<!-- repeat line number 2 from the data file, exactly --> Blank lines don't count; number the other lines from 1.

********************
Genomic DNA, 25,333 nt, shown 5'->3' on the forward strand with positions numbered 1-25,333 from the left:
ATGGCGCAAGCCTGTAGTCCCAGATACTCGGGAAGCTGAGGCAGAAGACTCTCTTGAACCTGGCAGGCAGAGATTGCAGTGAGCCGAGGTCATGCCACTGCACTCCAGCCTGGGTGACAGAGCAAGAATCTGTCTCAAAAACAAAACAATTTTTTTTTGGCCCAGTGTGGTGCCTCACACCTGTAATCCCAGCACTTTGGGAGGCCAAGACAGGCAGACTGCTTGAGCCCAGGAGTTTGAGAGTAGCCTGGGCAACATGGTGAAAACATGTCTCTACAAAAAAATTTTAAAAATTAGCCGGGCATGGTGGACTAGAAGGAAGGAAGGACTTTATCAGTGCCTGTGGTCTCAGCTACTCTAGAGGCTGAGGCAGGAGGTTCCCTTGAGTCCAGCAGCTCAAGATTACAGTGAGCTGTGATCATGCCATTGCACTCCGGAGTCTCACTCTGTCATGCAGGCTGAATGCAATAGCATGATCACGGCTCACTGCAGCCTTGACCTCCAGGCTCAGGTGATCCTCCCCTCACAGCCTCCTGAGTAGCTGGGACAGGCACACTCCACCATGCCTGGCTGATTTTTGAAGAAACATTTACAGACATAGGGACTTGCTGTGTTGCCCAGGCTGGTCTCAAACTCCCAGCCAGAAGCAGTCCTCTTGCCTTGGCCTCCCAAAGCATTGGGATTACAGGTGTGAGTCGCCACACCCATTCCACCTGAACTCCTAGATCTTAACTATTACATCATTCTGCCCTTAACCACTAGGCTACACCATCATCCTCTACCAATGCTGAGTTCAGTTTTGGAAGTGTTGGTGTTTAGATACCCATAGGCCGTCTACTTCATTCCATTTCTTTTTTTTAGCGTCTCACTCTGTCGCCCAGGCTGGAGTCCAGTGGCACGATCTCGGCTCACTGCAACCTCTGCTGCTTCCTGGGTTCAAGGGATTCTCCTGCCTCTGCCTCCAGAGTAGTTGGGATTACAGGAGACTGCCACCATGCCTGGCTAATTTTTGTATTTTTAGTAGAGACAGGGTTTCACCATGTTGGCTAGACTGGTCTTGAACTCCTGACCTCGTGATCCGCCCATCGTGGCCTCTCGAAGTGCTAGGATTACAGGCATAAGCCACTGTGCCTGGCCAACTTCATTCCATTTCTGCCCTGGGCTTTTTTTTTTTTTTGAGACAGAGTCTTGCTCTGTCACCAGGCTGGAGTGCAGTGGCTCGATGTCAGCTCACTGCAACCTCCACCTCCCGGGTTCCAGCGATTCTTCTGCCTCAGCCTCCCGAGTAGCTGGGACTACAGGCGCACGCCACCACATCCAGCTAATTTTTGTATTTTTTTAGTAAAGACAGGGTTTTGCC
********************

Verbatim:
ATGGCGCAAGCCTGTAGTCCCAGATACTCGGGAAGCTGAGGCAGAAGACTCTCTTGAACCTGGCAGGCAGAGATTGCAGTGAGCCGAGGTCATGCCACTGCACTCCAGCCTGGGTGACAGAGCAAGAATCTGTCTCAAAAACAAAACAATTTTTTTTTGGCCCAGTGTGGTGCCTCACACCTGTAATCCCAGCACTTTGGGAGGCCAAGACAGGCAGACTGCTTGAGCCCAGGAGTTTGAGAGTAGCCTGGGCAACATGGTGAAAACATGTCTCTACAAAAAAATTTTAAAAATTAGCCGGGCATGGTGGACTAGAAGGAAGGAAGGACTTTATCAGTGCCTGTGGTCTCAGCTACTCTAGAGGCTGAGGCAGGAGGTTCCCTTGAGTCCAGCAGCTCAAGATTACAGTGAGCTGTGATCATGCCATTGCACTCCGGAGTCTCACTCTGTCATGCAGGCTGAATGCAATAGCATGATCACGGCTCACTGCAGCCTTGACCTCCAGGCTCAGGTGATCCTCCCCTCACAGCCTCCTGAGTAGCTGGGACAGGCACACTCCACCATGCCTGGCTGATTTTTGAAGAAACATTTACAGACATAGGGACTTGCTGTGTTGCCCAGGCTGGTCTCAAACTCCCAGCCAGAAGCAGTCCTCTTGCCTTGGCCTCCCAAAGCATTGGGATTACAGGTGTGAGTCGCCACACCCATTCCACCTGAACTCCTAGATCTTAACTATTACATCATTCTGCCCTTAACCACTAGGCTACACCATCATCCTCTACCAATGCTGAGTTCAGTTTTGGAAGTGTTGGTGTTTAGATACCCATAGGCCGTCTACTTCATTCCATTTCTTTTTTTTAGCGTCTCACTCTGTCGCCCAGGCTGGAGTCCAGTGGCACGATCTCGGCTCACTGCAACCTCTGCTGCTTCCTGGGTTCAAGGGATTCTCCTGCCTCTGCCTCCAGAGTAGTTGGGATTACAGGAGACTGCCACCATGCCTGGCTAATTTTTGTATTTTTAGTAGAGACAGGGTTTCACCATGTTGGCTAGACTGGTCTTGAACTCCTGACCTCGTGATCCGCCCATCGTGGCCTCTCGAAGTGCTAGGATTACAGGCATAAGCCACTGTGCCTGGCCAACTTCATTCCATTTCTGCCCTGGGCTTTTTTTTTTTTTTGAGACAGAGTCTTGCTCTGTCACCAGGCTGGAGTGCAGTGGCTCGATGTCAGCTCACTGCAACCTCCACCTCCCGGGTTCCAGCGATTCTTCTGCCTCAGCCTCCCGAGTAGCTGGGACTACAGGCGCACGCCACCACATCCAGCTAATTTTTGTATTTTTTTAGTAAAGACAGGGTTTTGCC